As anyone who has recently filled up their gas tank or purchased groceries will tell you, the cost of living just keeps going up.
Consumer reactions to this vary greatly. Some people will shop sales while others will buy in bulk. The common goal, however, is to get the best value for every dollar spent.
Meanwhile, brands are struggling to keep locations staffed and goods available. In other words, stores can't simply lower prices to appeal to budget-conscious customers. But loyalty programs can add that extra value to every transaction – for both consumers and brands.
The Popularity of Loyalty Programs
Customers love loyalty programs. A survey conducted by Intouch Insight showed that 94% of people polled were members of at least one loyalty program, and popularity of these programs was highest with grocery stores followed by restaurants and fast food chains.
On the flip side, the main reason consumers are not part of a loyalty program is that they feel it takes too long to earn enough points for a reward. This could explain the popularity of loyalty programs at grocery stores. The average consumer spends twice as much on groceries compared to prepared food and they often shop at the same grocery store out of convenience. This makes it easier to build up points quickly.
But in industries where consumers are less likely to be a loyal program member, this is an opportunity.
Benefits of Loyalty Programs
Although loyalty programs are not the primary driver for brand loyalty, they can still make a difference. Our research has show that quality of items, positive customer experiences, cost of items, and superior customer service were ranked higher by consumers for drivers of loyalty. But, we found that 76% of consumers said they would choose to shop with a brand that has a loyalty program over one without.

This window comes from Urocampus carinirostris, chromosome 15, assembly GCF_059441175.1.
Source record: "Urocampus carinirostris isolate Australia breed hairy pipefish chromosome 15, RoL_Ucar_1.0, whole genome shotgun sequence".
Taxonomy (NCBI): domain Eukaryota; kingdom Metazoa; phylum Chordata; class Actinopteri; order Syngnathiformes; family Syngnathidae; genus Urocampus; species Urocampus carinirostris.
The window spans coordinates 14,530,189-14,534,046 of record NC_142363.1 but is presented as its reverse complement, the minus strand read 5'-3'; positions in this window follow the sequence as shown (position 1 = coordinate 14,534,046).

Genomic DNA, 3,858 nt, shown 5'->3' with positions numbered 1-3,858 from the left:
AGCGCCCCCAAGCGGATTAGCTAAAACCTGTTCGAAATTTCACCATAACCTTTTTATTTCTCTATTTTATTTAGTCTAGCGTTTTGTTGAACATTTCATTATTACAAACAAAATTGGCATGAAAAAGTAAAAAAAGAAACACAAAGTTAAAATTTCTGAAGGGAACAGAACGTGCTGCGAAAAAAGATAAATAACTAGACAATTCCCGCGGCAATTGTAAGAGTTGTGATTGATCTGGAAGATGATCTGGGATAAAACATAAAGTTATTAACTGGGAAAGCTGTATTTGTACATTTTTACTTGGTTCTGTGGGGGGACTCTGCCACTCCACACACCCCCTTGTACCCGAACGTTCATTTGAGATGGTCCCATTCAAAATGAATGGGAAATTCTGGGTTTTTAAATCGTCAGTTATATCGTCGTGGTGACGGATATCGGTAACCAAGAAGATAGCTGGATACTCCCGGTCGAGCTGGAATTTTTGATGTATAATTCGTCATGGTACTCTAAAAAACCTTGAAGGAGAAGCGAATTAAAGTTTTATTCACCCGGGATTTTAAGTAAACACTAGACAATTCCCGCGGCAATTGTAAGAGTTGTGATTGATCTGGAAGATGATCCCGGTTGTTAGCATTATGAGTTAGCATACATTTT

Loyalty programs are also a great way to influence what customers buy. When asked, 82% of those polled said they would buy an item worth more loyalty points over another similar item.
Loyalty programs are also a great way to collect information on personal preferences and shopping habits. This means they can easily send personalized offers to your customers and communicate with them on a 1:1 basis, reinforcing that their loyalty is valued.
Making the Most of Loyalty Programs
To get the best return from a loyalty program, brands obviously need their customers to use it. This means offering the right rewards and making sure customers know about them. When asked generally what type of rewards they prefer, consumers favored a dollar amount discount. But brands can easily narrow down more specific rewards using targeted surveys of their customers to make sure their program offers what their customers really value.
However, even the best rewards are only as good as the promotion around them. We sent mystery shoppers to over 600 convenience stores across North America and found the cashiers only mentioned a loyalty program 28% of the time. Quick transactions are a priority for convenience stores, but there were also only signs promoting the loyalty program at 72% of the locations. By training staff to talk about loyalty programs and keeping promotional signs visible with daily checklists, brands can increase their loyalty program membership.
As consumers continue trying to maximize the value of every dollar spent, loyalty programs can drive them to one brand over another. By better promoting their loyalty programs and offering rewards their customers will want, brands can make themselves the go-to store for consumers in 2023.